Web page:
Just like Silicon Valley start-ups, rappers understand very well that the only way to win customers is to keep the reality distortion field running. They use their peers to prop themselves up and in the process, they also prop up their peers.

Silicon Valley has a long history of such collaborations. The tech media has typically played the role of “ecosystem hype men”. They announce launches, report on feuds, etc.We are finally beginning to see that happening in the Lagos ecosystem. People no longer see themselves as adversaries but collaborators. We also now have our local “hype men” A lot of this collaboration has been made possible by locations such as CcHub. It became a denominator and a rallying point.

Even Billionaire Mark Zuckerberg (The Facebook Founder) had to come to CcHUB first when he visited Nigeria. It was not just validation but a signal. The signal that we have the opportunity to do things very differently because we now have a clean slate.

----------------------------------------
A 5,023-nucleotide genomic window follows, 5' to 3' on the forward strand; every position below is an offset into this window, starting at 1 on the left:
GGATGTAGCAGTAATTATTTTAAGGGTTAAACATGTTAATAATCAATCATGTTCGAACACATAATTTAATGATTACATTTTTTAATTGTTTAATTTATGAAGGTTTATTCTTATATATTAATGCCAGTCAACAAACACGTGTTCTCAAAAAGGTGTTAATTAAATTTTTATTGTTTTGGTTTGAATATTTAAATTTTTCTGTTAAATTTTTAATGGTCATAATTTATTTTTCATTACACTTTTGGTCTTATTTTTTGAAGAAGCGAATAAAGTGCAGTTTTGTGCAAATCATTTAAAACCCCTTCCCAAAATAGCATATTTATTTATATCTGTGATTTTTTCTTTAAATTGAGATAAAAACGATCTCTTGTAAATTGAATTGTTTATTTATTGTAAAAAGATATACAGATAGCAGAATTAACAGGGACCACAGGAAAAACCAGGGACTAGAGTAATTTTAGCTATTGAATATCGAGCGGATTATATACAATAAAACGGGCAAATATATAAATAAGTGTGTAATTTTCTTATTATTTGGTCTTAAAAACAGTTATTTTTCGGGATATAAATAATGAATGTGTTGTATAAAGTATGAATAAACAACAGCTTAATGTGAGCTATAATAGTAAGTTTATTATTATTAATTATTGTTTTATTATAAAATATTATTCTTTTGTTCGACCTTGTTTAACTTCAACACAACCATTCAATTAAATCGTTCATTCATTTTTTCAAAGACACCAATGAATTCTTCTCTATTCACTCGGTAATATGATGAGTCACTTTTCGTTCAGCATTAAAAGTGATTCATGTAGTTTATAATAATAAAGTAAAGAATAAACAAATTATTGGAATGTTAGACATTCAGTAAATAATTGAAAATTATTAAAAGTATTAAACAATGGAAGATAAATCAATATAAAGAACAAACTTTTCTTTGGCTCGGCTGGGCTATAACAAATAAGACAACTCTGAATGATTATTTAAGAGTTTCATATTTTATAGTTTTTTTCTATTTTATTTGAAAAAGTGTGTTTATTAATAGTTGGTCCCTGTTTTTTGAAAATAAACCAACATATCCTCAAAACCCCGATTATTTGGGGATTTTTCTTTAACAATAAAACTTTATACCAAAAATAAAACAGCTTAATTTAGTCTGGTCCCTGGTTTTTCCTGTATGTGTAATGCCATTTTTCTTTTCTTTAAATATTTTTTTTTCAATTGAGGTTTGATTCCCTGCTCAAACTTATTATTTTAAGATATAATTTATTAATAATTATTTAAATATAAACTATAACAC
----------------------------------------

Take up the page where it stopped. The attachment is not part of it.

Ecosystems succeed when players see themselves as support for one another. It is interesting that the most popular payments gateway with most Nigerian start-ups is named — PayStack!Silicon Valley has already started to look towards Africa; they have begun investing in our local start-ups. Some Nigerian start-ups (PayStack and Flutterwave included) are now part of the main valley accelerators. Mark Zuckerberg himself invested a whopping $24 million dollars in one Yaba based start-up named Andela. If such validation does not jump- start an ecosystem, nothing else will. From the 80s till now, Yaba has always been right. Zuckerberg just came to confirm that for himself.



2 Comments
  • Sione

    Mmmm

  • Oba Olanrewaju

    Brilliantly written by Chief @Asemota himself. Focusing more on how the players in the ecosystem can help one another succeed without losing individuality and healthy competition can be tough but it’s achievable. I am so excited for what lies ahead!